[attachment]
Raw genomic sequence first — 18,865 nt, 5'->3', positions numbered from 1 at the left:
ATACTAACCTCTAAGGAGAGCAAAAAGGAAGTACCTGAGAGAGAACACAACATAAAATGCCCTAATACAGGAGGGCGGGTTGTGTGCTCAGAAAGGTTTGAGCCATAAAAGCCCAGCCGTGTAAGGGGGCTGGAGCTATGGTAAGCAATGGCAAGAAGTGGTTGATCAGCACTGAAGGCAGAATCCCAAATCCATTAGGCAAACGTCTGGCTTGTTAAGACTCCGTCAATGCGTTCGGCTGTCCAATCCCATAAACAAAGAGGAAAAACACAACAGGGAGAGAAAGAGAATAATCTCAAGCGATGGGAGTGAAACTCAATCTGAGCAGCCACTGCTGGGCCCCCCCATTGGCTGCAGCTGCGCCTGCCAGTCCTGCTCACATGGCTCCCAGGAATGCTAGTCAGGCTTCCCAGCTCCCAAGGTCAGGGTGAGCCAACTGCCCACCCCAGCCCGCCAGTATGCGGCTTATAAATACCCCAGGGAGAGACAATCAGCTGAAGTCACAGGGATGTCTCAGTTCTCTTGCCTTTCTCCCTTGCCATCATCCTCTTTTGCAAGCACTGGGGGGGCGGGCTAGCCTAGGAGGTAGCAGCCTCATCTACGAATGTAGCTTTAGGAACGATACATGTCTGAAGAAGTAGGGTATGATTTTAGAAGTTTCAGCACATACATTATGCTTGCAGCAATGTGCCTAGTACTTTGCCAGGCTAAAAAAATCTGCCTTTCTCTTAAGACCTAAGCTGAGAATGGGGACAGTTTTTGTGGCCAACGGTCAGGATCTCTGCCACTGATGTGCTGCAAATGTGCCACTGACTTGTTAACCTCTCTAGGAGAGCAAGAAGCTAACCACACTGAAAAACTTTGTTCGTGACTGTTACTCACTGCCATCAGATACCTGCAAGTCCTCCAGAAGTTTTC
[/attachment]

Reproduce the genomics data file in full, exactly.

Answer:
Raw genomic sequence first — 18,865 nt, 5'->3', positions numbered from 1 at the left:
ATACTAACCTCTAAGGAGAGCAAAAAGGAAGTACCTGAGAGAGAACACAACATAAAATGCCCTAATACAGGAGGGCGGGTTGTGTGCTCAGAAAGGTTTGAGCCATAAAAGCCCAGCCGTGTAAGGGGGCTGGAGCTATGGTAAGCAATGGCAAGAAGTGGTTGATCAGCACTGAAGGCAGAATCCCAAATCCATTAGGCAAACGTCTGGCTTGTTAAGACTCCGTCAATGCGTTCGGCTGTCCAATCCCATAAACAAAGAGGAAAAACACAACAGGGAGAGAAAGAGAATAATCTCAAGCGATGGGAGTGAAACTCAATCTGAGCAGCCACTGCTGGGCCCCCCCATTGGCTGCAGCTGCGCCTGCCAGTCCTGCTCACATGGCTCCCAGGAATGCTAGTCAGGCTTCCCAGCTCCCAAGGTCAGGGTGAGCCAACTGCCCACCCCAGCCCGCCAGTATGCGGCTTATAAATACCCCAGGGAGAGACAATCAGCTGAAGTCACAGGGATGTCTCAGTTCTCTTGCCTTTCTCCCTTGCCATCATCCTCTTTTGCAAGCACTGGGGGGGCGGGCTAGCCTAGGAGGTAGCAGCCTCATCTACGAATGTAGCTTTAGGAACGATACATGTCTGAAGAAGTAGGGTATGATTTTAGAAGTTTCAGCACATACATTATGCTTGCAGCAATGTGCCTAGTACTTTGCCAGGCTAAAAAAATCTGCCTTTCTCTTAAGACCTAAGCTGAGAATGGGGACAGTTTTTGTGGCCAACGGTCAGGATCTCTGCCACTGATGTGCTGCAAATGTGCCACTGACTTGTTAACCTCTCTAGGAGAGCAAGAAGCTAACCACACTGAAAAACTTTGTTCGTGACTGTTACTCACTGCCATCAGATACCTGCAAGTCCTCCAGAAGTTTTC